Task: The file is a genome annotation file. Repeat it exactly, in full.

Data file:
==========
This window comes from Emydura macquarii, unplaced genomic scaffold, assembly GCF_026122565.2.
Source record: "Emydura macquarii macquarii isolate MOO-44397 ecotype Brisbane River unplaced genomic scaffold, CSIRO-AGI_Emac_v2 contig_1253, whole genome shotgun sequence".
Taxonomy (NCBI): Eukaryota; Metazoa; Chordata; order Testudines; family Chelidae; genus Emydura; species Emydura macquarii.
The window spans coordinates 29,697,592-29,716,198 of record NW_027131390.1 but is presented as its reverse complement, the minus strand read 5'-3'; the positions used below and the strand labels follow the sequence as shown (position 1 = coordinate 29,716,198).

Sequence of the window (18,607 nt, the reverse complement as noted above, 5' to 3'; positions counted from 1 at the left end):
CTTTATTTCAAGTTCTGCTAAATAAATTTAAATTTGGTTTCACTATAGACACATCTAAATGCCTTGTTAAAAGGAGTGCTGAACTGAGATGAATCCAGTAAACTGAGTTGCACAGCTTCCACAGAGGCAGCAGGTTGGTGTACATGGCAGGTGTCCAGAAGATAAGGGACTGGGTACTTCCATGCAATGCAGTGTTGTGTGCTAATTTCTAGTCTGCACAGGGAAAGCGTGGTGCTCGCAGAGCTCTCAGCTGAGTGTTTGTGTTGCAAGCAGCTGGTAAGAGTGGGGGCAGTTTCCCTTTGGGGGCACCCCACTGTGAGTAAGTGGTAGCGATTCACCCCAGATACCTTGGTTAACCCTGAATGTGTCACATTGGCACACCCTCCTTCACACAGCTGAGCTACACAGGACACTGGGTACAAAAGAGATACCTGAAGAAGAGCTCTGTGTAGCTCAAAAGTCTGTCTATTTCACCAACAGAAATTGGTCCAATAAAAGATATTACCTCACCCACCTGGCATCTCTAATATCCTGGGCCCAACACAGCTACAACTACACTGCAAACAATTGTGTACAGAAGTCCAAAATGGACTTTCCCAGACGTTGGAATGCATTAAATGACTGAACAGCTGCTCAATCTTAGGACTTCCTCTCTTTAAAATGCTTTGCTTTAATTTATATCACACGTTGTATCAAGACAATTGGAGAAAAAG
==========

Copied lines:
This window comes from Emydura macquarii, unplaced genomic scaffold, assembly GCF_026122565.2.
Source record: "Emydura macquarii macquarii isolate MOO-44397 ecotype Brisbane River unplaced genomic scaffold, CSIRO-AGI_Emac_v2 contig_1253, whole genome shotgun sequence".
Taxonomy (NCBI): Eukaryota; Metazoa; Chordata; order Testudines; family Chelidae; genus Emydura; species Emydura macquarii.
The window spans coordinates 29,697,592-29,716,198 of record NW_027131390.1 but is presented as its reverse complement, the minus strand read 5'-3'; the positions used below and the strand labels follow the sequence as shown (position 1 = coordinate 29,716,198).

Sequence of the window (18,607 nt, the reverse complement as noted above, 5' to 3'; positions counted from 1 at the left end):
CTTTATTTCAAGTTCTGCTAAATAAATTTAAATTTGGTTTCACTATAGACACATCTAAATGCCTTGTTAAAAGGAGTGCTGAACTGAGATGAATCCAGTAAACTGAGTTGCACAGCTTCCACAGAGGCAGCAGGTTGGTGTACATGGCAGGTGTCCAGAAGATAAGGGACTGGGTACTTCCATGCAATGCAGTGTTGTGTGCTAATTTCTAGTCTGCACAGGGAAAGCGTGGTGCTCGCAGAGCTCTCAGCTGAGTGTTTGTGTTGCAAGCAGCTGGTAAGAGTGGGGGCAGTTTCCCTTTGGGGGCACCCCACTGTGAGTAAGTGGTAGCGATTCACCCCAGATACCTTGGTTAACCCTGAATGTGTCACATTGGCACACCCTCCTTCACACAGCTGAGCTACACAGGACACTGGGTACAAAAGAGATACCTGAAGAAGAGCTCTGTGTAGCTCAAAAGTCTGTCTATTTCACCAACAGAAATTGGTCCAATAAAAGATATTACCTCACCCACCTGGCATCTCTAATATCCTGGGCCCAACACAGCTACAACTACACTGCAAACAATTGTGTACAGAAGTCCAAAATGGACTTTCCCAGACGTTGGAATGCATTAAATGACTGAACAGCTGCTCAATCTTAGGACTTCCTCTCTTTAAAATGCTTTGCTTTAATTTATATCACACGTTGTATCAAGACAATTGGAGAAAAAG